The Book of Word Records: A Look at Some of the Strangest, Shortest, Longest, and Overall Most Remarkable Words in the English Language
Format: PDF / Kindle (mobi) / ePub
From antidisestablishmentarianism to zo, a unrivaled collection of today's greatest words!
Have you ever wondered what the longest word in the dictionary is? Or the origin of your go-to curse word?
With The Book of Word Records, you'll uncover hundreds of bizarre, ugly, gross, and otherwise extreme words that have what it takes to break some serious records. From the seven longest speeches ever given to twelve of the most popular passwords used today, each of these entries reveals the history behind the world's most noteworthy expressions and fascinating details on how they stack up against the competition. You'll also learn how to step up your vocabulary with pronunciations, definitions, and sample sentences for each award-winning word.
Whether you're a Scrabble champ looking to get a high score or just want to impress those around you, The Book of Word Records is sure to surprise even the most skilled wordsmith with its one-of-a-kind superlative lists.
it, we guess? It’s practically an Amazon review in and of itself. If someone asked you what’s on the album, you could tell them the title and by the time you were done, if they were still listening, they’d know. The full title did, in fact, appear on the cover. As it happens, the title is so long that that’s all that would even fit on the freaking cover. The effect is, essentially, the very definition of “wall of text.” There’s just barely enough room for the band name, squeezed up there into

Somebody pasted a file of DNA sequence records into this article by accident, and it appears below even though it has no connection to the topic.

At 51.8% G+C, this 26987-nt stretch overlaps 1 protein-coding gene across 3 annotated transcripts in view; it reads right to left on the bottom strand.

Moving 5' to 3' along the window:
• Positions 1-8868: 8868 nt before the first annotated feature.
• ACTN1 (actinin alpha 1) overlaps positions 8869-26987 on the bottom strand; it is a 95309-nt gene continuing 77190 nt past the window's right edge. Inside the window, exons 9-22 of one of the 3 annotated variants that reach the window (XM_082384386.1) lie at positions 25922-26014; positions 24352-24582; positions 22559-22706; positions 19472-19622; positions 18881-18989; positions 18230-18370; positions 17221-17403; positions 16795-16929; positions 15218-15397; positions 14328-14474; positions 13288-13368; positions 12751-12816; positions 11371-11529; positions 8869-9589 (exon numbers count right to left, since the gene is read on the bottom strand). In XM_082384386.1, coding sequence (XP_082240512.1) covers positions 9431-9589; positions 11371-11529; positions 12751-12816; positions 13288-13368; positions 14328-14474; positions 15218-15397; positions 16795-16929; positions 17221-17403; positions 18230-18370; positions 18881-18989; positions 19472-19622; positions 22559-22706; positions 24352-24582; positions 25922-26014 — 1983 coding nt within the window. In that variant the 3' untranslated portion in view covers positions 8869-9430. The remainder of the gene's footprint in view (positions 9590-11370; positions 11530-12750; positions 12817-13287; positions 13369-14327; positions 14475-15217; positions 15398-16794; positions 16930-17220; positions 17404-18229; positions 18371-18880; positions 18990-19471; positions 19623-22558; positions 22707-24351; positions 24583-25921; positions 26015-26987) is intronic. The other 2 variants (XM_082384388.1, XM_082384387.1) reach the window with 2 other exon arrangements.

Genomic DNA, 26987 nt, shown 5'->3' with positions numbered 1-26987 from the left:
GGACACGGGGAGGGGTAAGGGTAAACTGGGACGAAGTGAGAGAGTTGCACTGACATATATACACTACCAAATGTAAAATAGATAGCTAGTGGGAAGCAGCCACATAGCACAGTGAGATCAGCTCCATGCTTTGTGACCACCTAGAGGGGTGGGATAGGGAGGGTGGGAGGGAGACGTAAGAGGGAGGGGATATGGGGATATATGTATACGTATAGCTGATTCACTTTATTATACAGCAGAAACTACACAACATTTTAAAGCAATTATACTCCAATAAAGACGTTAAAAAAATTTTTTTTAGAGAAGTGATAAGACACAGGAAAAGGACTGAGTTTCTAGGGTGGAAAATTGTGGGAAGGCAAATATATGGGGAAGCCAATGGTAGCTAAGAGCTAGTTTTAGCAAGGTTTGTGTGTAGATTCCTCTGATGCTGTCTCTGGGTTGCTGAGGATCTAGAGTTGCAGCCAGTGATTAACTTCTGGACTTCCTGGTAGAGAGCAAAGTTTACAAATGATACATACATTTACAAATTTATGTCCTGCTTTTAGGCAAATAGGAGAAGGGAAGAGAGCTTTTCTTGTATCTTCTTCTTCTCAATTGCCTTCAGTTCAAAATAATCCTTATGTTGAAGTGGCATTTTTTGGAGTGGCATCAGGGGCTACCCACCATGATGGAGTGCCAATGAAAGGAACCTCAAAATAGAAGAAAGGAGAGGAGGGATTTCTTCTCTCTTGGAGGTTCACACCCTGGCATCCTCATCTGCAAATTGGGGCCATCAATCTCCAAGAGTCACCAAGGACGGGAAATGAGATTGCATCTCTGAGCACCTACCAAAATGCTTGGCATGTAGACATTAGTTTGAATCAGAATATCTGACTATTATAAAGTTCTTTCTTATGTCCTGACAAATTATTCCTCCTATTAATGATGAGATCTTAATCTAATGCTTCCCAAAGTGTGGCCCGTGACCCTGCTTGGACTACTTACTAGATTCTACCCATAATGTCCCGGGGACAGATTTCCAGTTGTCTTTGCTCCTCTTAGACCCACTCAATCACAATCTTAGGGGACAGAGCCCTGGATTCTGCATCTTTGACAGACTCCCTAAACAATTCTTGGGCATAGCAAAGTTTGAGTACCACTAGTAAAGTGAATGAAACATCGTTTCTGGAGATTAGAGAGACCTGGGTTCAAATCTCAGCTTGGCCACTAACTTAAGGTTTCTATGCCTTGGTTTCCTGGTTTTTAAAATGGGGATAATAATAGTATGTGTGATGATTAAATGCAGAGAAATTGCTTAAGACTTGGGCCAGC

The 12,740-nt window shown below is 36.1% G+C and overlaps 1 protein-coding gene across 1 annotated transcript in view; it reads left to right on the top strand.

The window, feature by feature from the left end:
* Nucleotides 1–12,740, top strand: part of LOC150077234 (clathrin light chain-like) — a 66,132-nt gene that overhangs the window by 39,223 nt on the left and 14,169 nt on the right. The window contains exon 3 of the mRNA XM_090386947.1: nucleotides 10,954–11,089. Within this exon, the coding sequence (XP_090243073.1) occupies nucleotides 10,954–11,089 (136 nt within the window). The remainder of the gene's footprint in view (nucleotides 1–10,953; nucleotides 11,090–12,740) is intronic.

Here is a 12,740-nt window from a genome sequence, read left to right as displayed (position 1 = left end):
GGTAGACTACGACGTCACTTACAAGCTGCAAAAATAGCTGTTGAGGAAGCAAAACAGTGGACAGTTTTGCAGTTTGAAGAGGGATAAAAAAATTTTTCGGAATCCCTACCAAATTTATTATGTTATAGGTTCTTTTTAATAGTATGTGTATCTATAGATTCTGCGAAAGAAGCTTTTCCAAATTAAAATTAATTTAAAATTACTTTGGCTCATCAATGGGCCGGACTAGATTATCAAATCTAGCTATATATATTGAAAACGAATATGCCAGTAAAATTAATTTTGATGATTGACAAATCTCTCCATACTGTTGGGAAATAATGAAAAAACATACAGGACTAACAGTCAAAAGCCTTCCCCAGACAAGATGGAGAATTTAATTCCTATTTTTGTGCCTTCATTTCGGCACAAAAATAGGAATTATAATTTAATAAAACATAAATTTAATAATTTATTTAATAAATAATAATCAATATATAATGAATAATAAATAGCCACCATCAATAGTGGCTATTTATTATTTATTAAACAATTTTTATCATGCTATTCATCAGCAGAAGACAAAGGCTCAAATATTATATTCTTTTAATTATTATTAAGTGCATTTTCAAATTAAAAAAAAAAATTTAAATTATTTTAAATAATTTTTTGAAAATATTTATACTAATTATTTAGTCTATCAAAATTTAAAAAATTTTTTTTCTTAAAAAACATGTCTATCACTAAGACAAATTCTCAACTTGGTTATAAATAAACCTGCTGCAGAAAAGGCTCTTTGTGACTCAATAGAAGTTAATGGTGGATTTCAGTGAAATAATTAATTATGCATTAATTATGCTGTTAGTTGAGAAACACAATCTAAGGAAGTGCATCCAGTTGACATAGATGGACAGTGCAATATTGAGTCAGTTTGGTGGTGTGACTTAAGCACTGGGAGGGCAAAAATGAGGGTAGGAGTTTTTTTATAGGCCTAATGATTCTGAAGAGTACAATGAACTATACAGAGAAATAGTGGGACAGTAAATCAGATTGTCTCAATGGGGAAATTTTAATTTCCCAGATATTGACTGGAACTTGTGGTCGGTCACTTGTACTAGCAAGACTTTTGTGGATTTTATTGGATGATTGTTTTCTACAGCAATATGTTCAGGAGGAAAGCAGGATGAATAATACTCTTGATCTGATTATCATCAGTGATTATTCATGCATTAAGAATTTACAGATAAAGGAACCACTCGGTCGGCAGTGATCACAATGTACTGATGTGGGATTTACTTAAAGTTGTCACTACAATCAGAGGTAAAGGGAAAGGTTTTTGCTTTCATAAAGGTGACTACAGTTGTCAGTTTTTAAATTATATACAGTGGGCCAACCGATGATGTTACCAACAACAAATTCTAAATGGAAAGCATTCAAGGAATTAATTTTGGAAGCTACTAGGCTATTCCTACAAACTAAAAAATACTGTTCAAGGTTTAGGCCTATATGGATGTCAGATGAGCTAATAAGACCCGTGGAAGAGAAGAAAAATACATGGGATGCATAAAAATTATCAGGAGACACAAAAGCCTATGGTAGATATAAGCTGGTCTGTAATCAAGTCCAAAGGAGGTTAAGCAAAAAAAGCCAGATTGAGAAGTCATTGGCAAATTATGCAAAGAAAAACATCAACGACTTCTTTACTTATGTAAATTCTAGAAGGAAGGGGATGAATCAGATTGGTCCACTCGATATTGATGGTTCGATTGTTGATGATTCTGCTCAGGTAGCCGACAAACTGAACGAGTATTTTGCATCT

when striking a hard surface. It’s onomatopoeia intended specifically for that purpose. Nothing pleasant makes a splat noise when it falls, except for delicious cake, and even then it’s kind of terrible because now you have to clean it up as well as missing out on eating it. Its grossness is directly related to the word “splatter,” which is also highly unpleasant, especially when it involves a bathroom. A SAMPLE SENTENCE: He heard the wet splat before he even knew it was coming and his stomach
they’ve served us well, but eventually we had to come up with a way to pass on the methods for making wheels and tools, and for less tangible things, like warnings of danger. That’s where language came in. And, more than any other invention in our history, language has been the thing that makes us human. Being able to convey ideas and concepts to one another via simple, powerful sounds is how our culture survived, how our knowledge survived, and how we survived. Our strength is in our societies,
seventeen minutes to finish, which means you could just barely fit the whole thing on a single audio CD (those cap out at one hour and twenty minutes), which must have required some expert timing on the audiobook version. Otherwise, how would they find a stopping point for the disc switch? (We assume the reader is probably just dead from being unable to take a breath, anyway.) 2. Dancing Lessons for the Advanced in Age, 22,347 words The aforementioned work that Jonathan Coe cited as the
Expectations get more cultural recognition, Dickens’s 1859 novel A Tale of Two Cities is his bestseller. Weird, right? The bleak, non-comedic historical fiction that concludes (spoiler alert!) with one of the main characters getting guillotined ends up being way more popular than anything else. Part of the reason is that, while the book is quite popular in English, it’s also extremely popular in French, seeing as the novel is set against the backdrop of the French revolution. In fact, it’s very